Proof that $f[x_{i0},…,x_{ik}] = f[x_0,…,x_k]$

i try to show, that $f[x_0,...x_k]$ is a symmetric function of $x_i$. What means, that for a permutation $x_{i0},...,x_{ik}$ of numbers $x_0, ...,x_k$ applies: $$f[x_{i0},...,x_{ik}] = f[x_0,...,x_k]$$

I got a hint: $f[x_0,...x_k]$ is the coefficient of the highest x-power of the interpolating polynomial $P_{0,...,k}(x)$ through the supporting points $x_0,...,x_k$

But until now, i didn't succeed. Thank you for your help.

• what have you done so far? – freak_warrior Nov 11 '13 at 14:49

1 Answer

The Lagrange Interpolation Polynomial for pairs $(x_1,y_1),\cdots,(x_n,y_n)$ is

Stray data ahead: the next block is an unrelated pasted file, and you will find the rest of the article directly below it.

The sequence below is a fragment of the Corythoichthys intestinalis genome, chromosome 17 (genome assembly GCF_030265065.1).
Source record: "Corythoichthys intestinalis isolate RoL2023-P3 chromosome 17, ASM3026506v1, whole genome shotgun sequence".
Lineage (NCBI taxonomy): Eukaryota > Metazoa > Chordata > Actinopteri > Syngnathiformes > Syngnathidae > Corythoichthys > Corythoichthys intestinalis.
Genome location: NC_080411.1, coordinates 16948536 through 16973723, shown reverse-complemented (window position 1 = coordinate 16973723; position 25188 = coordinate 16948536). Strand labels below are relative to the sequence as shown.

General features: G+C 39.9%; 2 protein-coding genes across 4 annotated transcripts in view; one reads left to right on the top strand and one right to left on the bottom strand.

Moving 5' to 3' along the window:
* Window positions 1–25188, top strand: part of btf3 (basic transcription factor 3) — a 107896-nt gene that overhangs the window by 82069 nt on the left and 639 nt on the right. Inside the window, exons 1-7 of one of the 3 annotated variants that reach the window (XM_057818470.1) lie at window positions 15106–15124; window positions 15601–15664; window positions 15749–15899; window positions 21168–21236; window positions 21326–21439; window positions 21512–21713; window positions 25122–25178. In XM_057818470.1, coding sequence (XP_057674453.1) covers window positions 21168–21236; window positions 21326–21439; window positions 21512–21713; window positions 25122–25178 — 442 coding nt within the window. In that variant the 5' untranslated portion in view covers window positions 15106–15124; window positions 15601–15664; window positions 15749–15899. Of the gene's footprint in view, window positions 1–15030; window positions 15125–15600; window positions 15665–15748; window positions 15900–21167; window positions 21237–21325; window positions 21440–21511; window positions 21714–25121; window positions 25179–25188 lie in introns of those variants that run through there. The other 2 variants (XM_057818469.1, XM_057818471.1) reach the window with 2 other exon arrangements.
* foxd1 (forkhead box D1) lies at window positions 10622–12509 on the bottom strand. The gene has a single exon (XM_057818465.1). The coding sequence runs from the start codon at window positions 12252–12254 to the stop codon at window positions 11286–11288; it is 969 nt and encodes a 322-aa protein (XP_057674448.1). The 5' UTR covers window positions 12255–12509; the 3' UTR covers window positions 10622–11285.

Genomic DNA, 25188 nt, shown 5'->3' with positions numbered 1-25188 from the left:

$$P(x)=\sum_{j=1}^nP_j(x)$$

where

$$P_j(x)=y_j\prod_{k=1, k\neq j}^n\frac{x-x_k}{x_j-x_k}.$$

It follows that the coefficient of the highest power of $x$ is:

$$\sum_{j=1}^n\frac{y_j}{\prod_{k=1,k\neq j}(x_j-x_k)}$$

which is symmetric under permutations $(x_i,y_i)\rightarrow (x_{\pi(i)},y_{\pi(i)})$.

• How do you know the formular for the highest power of x? – mathNewbie Nov 11 '13 at 22:31
• @mathNewFag: Each polynomial $P_j(x)$ contributes to the sum. Look at the definition of $P_j$, if it helps write it as $P_j(x)=y_j\frac{1}{\prod_{k=1,j\neq j}(x_j-x_k)} \prod_{k=1,k\neq j}^n (x-x_k)$. – Alex R. Nov 12 '13 at 0:01
• Thanks! =) but why is this symmetric? under these permutations. – mathNewbie Nov 12 '13 at 23:15